March 6, 2023
Improving Your Health By Focusing On Habits
By: Leigh Saner, MPH, NBC-HWC
You have probably heard someone say, “I am a creature of habit”. Maybe you’ve even said that yourself. Grabbing coffee first thing in the morning. Eating a bag of chips while watching your favorite TV series. Brushing your teeth before bed. Those are all habits. Things we do repeatedly, that often become so second nature that we don’t even realize we’re doing them.
There are habits that promote our health, like brushing our teeth, and there are other ones, like having too much caffeine or eating fast food, that we would like to change because they aren’t as beneficial for our well-being.
Habits are formed over time based on cues, or things that prompt us to take a specific action. This series of events, also known as habit loops, have three components; a trigger or cue, which is something that prompts us to take an action, the behavior, which is the actual habit, and the reward, which is what we receive from doing the behavior.
Waking up in the morning, feeling sluggish and heading into the kitchen to make a cup of coffee, which then gives a boost of energy, is an example of a habit loop. The sluggish feeling is the cue that triggers the behavior of going into the kitchen to make coffee that then provides the reward of increased energy.
You might have noticed that habits can be difficult to break or change. However, experts have theorized that making small adjustments to specific habits can increase the likelihood of sustaining healthier behaviors.
How To Get Started
The key to adjusting habits and creating healthier ones is first developing an understanding of your regular routine and creating awareness around triggers that lead to unhealthy behaviors. Being mindful about those patterns can help you create an action plan to break those habit loops and create new ones.
For example, when you wake up in the morning, if you notice the first thing you do is make coffee to help wake you up, but you are trying to cut back on caffeine, consider replacing making coffee with going outside, or having breakfast. Replace the habit with something that aligns with the reward you are hoping to get from the behavior.
It can also be beneficial to reflect on what worked well for you in the past when implementing healthy habits. Use that success to help you develop strategies for how to tackle other ones.
Focus On One Step At A Time
We tend to want to take on the whole staircase when it comes to making change versus focusing on one step at a time. If there are a few changes you want to make, consider which one is most important to you, and also most realistic to work on in this season of your life. Taking a more granular approach can give you momentum and feel more attainable than trying to tackle everything all at once.
Track Your Progress
Once you’ve narrowed in on one specific habit you would like to focus on, experts recommend creating a system to track your progress. It can be as simple as writing down the habit in your calendar and checking it off when you’ve completed it for the day. Tracking progress can be an effective way to stay motivated as well as be a source of information and feedback.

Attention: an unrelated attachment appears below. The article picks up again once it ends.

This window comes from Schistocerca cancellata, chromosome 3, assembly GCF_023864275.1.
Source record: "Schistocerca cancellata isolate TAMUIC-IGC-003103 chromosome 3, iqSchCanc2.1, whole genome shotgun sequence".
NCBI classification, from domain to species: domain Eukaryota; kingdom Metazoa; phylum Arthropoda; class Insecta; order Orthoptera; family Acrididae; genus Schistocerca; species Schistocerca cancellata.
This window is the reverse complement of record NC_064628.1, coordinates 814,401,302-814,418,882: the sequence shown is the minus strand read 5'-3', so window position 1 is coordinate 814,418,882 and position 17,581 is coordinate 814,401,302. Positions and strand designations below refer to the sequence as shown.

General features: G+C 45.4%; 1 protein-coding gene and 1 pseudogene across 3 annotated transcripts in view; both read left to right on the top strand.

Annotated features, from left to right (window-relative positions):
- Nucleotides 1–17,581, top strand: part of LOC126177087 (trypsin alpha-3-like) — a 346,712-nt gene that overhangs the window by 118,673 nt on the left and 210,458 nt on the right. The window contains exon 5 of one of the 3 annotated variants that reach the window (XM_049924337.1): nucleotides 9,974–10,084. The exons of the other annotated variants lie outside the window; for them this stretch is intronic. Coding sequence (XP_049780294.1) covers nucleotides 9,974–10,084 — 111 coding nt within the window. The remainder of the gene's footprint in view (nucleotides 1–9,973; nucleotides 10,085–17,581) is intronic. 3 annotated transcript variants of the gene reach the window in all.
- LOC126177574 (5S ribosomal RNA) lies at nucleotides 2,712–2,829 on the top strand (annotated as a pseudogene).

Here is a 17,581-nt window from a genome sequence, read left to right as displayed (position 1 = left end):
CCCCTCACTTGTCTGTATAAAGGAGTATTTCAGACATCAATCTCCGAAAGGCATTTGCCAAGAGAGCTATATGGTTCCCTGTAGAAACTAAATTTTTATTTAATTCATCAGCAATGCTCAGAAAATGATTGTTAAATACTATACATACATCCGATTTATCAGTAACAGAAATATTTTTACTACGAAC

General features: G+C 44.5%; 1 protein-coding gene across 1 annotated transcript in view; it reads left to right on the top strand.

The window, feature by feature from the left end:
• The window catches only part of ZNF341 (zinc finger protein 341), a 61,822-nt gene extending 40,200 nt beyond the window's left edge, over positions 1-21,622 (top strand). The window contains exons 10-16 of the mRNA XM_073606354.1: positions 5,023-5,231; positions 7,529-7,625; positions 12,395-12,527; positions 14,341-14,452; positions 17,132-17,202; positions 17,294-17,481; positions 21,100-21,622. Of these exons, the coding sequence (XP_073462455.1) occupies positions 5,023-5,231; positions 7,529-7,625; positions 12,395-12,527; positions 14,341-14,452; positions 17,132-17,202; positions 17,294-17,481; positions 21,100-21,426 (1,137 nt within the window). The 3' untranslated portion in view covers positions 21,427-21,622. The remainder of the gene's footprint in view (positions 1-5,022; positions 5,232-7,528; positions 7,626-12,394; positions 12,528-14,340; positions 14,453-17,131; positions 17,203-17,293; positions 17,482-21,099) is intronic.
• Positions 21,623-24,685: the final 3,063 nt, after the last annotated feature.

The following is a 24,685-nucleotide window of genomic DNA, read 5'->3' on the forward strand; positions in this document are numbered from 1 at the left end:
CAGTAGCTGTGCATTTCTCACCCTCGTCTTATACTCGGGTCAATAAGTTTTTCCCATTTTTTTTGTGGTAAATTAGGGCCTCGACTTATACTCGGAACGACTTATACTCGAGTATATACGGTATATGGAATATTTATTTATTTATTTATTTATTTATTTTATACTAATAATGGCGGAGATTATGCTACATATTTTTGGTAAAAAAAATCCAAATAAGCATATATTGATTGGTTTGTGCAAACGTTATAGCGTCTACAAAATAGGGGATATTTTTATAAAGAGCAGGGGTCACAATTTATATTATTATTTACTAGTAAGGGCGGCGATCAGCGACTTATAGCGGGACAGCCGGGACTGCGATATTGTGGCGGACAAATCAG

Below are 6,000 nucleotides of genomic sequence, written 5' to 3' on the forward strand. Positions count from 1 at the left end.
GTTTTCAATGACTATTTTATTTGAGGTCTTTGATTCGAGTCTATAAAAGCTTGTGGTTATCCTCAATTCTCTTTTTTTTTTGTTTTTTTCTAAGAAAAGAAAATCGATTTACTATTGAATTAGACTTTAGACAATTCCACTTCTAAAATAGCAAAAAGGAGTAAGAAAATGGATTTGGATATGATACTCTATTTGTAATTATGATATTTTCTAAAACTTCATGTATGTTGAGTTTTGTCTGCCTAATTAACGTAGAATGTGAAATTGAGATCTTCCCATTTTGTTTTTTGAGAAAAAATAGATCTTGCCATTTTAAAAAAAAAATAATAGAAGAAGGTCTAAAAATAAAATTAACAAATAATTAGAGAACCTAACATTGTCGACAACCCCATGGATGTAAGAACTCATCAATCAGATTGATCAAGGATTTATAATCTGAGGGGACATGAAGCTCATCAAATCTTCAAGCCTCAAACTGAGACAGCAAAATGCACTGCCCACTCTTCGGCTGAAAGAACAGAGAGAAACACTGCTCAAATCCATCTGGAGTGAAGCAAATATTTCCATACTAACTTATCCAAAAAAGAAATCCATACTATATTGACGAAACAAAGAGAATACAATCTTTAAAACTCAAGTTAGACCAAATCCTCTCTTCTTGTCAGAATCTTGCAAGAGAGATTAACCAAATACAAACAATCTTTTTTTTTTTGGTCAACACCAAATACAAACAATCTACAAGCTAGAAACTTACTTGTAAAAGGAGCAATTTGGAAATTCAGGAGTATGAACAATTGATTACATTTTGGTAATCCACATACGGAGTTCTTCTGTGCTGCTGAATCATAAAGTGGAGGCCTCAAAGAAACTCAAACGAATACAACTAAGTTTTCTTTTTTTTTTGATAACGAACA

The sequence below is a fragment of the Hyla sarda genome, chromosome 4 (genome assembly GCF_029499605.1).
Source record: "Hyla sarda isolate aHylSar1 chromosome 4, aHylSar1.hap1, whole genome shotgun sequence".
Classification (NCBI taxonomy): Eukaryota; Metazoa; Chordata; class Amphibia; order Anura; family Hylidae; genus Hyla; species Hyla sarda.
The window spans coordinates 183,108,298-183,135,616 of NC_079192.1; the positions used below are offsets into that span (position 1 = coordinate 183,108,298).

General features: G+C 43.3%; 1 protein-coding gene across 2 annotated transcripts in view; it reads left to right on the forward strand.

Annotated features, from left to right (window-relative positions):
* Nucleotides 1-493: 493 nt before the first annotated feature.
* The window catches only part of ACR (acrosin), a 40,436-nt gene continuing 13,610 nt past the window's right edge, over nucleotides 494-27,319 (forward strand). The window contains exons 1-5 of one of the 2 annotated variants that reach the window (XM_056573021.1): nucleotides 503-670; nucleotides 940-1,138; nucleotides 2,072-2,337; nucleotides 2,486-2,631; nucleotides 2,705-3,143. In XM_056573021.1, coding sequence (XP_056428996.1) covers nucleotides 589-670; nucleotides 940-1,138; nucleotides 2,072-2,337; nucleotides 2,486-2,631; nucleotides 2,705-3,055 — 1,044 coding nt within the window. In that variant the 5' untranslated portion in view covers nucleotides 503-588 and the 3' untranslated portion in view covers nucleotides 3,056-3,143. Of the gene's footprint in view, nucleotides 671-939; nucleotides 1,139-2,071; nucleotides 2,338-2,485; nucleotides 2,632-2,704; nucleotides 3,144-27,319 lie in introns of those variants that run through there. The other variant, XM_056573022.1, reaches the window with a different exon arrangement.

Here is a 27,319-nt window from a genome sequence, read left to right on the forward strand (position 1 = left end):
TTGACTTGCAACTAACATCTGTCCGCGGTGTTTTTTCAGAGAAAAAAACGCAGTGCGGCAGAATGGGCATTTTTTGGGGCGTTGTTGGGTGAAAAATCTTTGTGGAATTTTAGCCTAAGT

It’s important to remember that any progress is progress. If you have a goal of walking your dog first thing every morning and it happens three days that week, that’s still three days. Don’t discount your progress. Consider each time you’ve done the behavior as building blocks towards reaching your overall goal.
Consider Stacking Your Habits
So often, when trying to form new habits, we put them into silos, thinking they need to be individual behaviors. By leveraging our existing success with other habits, we can be more efficient in our efforts to create new ones.
You can do this by stacking your habits. The author of Atomic Habits, James Clear, defines stacking habits as identifying an existing habit and stacking the newly desired habit on top of it. Stacking habits can be a successful tool in habit creation because our brain is already wired to follow a specific pattern. The more you do something, the stronger the connection between the brain and the behavior.
For example, if you want to implement a habit of reading for 15 minutes before going to bed, and your current bedtime routine is washing your face and brushing your teeth, you can stack the desired habit of reading a book for 15 minutes onto your already established routine of washing your face and brushing your teeth. By stacking a new habit onto an existing one, it’s easier to build momentum versus trying to create a brand new habit tied to a specific time or location.
Be Patient With Yourself
It takes time to create new habits or replace unhealthy ones. Whenever you are working through making a change to your routine, to your lifestyle, it requires patience. Things will happen that are out of your control and things may not go exactly as planned. Be patient with yourself and remember that this is your life and your timeline.
Go at your own pace, track your progress, create action steps that motivate you, bring you joy and are easy to implement into your current routine. Don’t work against what’s going well, rather use that as a strength to propel you forward to make sustainable changes.